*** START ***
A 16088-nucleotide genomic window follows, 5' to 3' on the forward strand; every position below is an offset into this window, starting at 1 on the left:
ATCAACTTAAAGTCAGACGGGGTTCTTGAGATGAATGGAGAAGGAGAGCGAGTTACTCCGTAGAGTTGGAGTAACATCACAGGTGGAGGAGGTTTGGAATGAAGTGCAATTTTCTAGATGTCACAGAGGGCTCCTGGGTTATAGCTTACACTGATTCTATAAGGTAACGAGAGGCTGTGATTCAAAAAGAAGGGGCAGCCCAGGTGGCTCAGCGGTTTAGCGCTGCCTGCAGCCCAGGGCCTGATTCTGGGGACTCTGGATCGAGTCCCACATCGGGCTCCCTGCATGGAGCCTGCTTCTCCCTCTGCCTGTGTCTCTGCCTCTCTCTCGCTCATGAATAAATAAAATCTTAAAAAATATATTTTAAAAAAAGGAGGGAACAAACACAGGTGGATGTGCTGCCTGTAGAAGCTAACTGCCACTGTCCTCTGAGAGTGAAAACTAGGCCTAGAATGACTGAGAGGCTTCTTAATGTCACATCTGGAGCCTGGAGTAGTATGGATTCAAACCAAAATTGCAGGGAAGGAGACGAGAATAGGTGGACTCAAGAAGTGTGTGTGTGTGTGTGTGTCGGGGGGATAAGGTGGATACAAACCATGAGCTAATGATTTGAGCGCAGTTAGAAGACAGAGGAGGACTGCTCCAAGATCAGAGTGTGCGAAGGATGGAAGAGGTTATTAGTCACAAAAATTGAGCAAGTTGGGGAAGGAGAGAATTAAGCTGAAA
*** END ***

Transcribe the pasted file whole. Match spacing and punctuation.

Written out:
A 16088-nucleotide genomic window follows, 5' to 3' on the forward strand; every position below is an offset into this window, starting at 1 on the left:
ATCAACTTAAAGTCAGACGGGGTTCTTGAGATGAATGGAGAAGGAGAGCGAGTTACTCCGTAGAGTTGGAGTAACATCACAGGTGGAGGAGGTTTGGAATGAAGTGCAATTTTCTAGATGTCACAGAGGGCTCCTGGGTTATAGCTTACACTGATTCTATAAGGTAACGAGAGGCTGTGATTCAAAAAGAAGGGGCAGCCCAGGTGGCTCAGCGGTTTAGCGCTGCCTGCAGCCCAGGGCCTGATTCTGGGGACTCTGGATCGAGTCCCACATCGGGCTCCCTGCATGGAGCCTGCTTCTCCCTCTGCCTGTGTCTCTGCCTCTCTCTCGCTCATGAATAAATAAAATCTTAAAAAATATATTTTAAAAAAAGGAGGGAACAAACACAGGTGGATGTGCTGCCTGTAGAAGCTAACTGCCACTGTCCTCTGAGAGTGAAAACTAGGCCTAGAATGACTGAGAGGCTTCTTAATGTCACATCTGGAGCCTGGAGTAGTATGGATTCAAACCAAAATTGCAGGGAAGGAGACGAGAATAGGTGGACTCAAGAAGTGTGTGTGTGTGTGTGTGTCGGGGGGATAAGGTGGATACAAACCATGAGCTAATGATTTGAGCGCAGTTAGAAGACAGAGGAGGACTGCTCCAAGATCAGAGTGTGCGAAGGATGGAAGAGGTTATTAGTCACAAAAATTGAGCAAGTTGGGGAAGGAGAGAATTAAGCTGAAA